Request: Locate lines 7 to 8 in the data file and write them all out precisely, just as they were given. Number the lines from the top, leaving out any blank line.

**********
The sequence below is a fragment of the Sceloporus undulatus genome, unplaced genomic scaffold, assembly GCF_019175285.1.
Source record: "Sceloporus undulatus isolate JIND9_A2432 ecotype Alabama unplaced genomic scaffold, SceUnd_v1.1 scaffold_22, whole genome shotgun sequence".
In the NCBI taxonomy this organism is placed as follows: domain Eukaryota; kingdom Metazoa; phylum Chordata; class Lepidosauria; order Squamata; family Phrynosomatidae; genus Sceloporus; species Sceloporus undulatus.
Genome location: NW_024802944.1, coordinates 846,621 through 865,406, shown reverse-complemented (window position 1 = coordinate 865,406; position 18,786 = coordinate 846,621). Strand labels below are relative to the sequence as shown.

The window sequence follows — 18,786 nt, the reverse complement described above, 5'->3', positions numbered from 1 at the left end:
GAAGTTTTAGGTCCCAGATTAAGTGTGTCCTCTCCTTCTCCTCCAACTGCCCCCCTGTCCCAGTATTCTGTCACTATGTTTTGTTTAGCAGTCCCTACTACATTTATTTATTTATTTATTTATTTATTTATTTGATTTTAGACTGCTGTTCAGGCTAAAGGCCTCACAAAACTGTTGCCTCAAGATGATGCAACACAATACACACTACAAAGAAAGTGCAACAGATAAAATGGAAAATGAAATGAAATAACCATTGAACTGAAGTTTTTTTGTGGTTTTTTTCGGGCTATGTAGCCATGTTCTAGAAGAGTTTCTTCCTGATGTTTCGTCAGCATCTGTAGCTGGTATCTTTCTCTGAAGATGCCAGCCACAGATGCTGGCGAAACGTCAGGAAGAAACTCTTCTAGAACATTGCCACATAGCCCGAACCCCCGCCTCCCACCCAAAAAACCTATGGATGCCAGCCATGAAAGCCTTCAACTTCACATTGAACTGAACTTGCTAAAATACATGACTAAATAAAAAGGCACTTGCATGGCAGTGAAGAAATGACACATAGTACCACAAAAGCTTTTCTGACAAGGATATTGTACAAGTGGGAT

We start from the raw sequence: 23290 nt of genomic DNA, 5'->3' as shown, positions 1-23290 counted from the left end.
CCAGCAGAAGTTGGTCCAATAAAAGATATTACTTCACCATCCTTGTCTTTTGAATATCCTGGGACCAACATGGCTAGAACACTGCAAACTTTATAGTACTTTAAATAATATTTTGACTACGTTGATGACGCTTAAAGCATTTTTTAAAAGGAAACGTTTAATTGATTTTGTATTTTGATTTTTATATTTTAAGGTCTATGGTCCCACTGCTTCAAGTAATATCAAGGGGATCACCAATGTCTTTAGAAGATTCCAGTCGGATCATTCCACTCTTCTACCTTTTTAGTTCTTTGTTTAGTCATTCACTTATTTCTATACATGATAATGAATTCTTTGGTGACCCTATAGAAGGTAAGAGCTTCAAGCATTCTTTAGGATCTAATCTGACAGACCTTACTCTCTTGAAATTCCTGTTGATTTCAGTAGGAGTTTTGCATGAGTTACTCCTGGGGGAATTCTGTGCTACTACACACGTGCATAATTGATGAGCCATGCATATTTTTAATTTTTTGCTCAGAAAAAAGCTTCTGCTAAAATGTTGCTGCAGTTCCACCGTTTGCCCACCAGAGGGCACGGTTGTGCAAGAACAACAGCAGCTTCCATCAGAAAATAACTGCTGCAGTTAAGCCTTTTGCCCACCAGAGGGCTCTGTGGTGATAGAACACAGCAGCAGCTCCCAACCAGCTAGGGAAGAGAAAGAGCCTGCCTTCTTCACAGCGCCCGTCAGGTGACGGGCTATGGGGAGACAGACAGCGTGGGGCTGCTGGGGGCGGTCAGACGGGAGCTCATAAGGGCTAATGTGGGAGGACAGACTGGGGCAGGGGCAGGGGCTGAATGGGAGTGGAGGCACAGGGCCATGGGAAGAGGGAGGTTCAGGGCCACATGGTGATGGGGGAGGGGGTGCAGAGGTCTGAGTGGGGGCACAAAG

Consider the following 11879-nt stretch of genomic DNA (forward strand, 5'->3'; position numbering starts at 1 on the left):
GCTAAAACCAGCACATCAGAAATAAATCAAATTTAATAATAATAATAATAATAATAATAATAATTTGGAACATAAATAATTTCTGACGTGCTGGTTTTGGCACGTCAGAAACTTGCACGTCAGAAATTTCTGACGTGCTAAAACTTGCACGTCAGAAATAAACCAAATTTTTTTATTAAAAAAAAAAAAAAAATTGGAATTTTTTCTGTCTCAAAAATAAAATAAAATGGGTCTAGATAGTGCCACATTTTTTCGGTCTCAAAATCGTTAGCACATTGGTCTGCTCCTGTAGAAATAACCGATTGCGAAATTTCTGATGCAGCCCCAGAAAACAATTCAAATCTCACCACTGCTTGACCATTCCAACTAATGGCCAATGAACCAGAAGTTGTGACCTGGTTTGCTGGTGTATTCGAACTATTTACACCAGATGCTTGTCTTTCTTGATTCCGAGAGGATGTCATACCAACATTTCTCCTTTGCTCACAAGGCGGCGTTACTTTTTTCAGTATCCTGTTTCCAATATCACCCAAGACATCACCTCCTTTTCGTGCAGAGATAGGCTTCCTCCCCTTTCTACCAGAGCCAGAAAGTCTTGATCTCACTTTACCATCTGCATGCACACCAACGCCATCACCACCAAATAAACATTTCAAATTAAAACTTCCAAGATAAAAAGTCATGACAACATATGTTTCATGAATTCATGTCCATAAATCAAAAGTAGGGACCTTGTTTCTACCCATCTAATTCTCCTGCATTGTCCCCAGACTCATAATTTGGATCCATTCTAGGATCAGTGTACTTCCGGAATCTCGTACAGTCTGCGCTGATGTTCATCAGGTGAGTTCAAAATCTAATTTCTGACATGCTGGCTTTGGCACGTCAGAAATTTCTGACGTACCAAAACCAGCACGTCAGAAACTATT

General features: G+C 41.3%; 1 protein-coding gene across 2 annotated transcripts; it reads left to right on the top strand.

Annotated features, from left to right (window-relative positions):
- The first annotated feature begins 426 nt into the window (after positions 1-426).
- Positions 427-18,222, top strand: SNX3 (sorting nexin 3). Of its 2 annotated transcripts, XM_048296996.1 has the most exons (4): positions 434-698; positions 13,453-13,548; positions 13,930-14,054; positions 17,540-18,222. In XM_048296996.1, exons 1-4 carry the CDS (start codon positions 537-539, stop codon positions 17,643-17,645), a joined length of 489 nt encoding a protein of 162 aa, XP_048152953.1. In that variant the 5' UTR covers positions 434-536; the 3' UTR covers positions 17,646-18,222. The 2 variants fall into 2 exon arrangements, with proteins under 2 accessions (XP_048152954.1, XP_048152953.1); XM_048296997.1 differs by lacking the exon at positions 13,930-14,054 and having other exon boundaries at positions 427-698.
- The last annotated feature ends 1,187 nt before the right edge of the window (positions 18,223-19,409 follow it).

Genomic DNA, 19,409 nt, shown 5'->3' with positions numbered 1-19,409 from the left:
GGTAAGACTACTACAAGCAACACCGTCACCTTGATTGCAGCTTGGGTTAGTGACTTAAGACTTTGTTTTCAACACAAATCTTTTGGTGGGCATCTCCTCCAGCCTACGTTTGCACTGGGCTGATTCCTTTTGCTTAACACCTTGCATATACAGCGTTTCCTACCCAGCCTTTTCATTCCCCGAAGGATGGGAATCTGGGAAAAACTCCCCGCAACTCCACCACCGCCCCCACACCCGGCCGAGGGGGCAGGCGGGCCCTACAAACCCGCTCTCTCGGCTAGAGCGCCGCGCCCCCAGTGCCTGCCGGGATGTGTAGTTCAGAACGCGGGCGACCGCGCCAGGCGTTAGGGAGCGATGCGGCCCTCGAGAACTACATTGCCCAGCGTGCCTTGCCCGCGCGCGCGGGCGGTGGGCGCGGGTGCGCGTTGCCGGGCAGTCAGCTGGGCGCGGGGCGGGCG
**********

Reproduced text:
We start from the raw sequence: 23290 nt of genomic DNA, 5'->3' as shown, positions 1-23290 counted from the left end.
CCAGCAGAAGTTGGTCCAATAAAAGATATTACTTCACCATCCTTGTCTTTTGAATATCCTGGGACCAACATGGCTAGAACACTGCAAACTTTATAGTACTTTAAATAATATTTTGACTACGTTGATGACGCTTAAAGCATTTTTTAAAAGGAAACGTTTAATTGATTTTGTATTTTGATTTTTATATTTTAAGGTCTATGGTCCCACTGCTTCAAGTAATATCAAGGGGATCACCAATGTCTTTAGAAGATTCCAGTCGGATCATTCCACTCTTCTACCTTTTTAGTTCTTTGTTTAGTCATTCACTTATTTCTATACATGATAATGAATTCTTTGGTGACCCTATAGAAGGTAAGAGCTTCAAGCATTCTTTAGGATCTAATCTGACAGACCTTACTCTCTTGAAATTCCTGTTGATTTCAGTAGGAGTTTTGCATGAGTTACTCCTGGGGGAATTCTGTGCTACTACACACGTGCATAATTGATGAGCCATGCATATTTTTAATTTTTTGCTCAGAAAAAAGCTTCTGCTAAAATGTTGCTGCAGTTCCACCGTTTGCCCACCAGAGGGCACGGTTGTGCAAGAACAACAGCAGCTTCCATCAGAAAATAACTGCTGCAGTTAAGCCTTTTGCCCACCAGAGGGCTCTGTGGTGATAGAACACAGCAGCAGCTCCCAACCAGCTAGGGAAGAGAAAGAGCCTGCCTTCTTCACAGCGCCCGTCAGGTGACGGGCTATGGGGAGACAGACAGCGTGGGGCTGCTGGGGGCGGTCAGACGGGAGCTCATAAGGGCTAATGTGGGAGGACAGACTGGGGCAGGGGCAGGGGCTGAATGGGAGTGGAGGCACAGGGCCATGGGAAGAGGGAGGTTCAGGGCCACATGGTGATGGGGGAGGGGGTGCAGAGGTCTGAGTGGGGGCACAAAG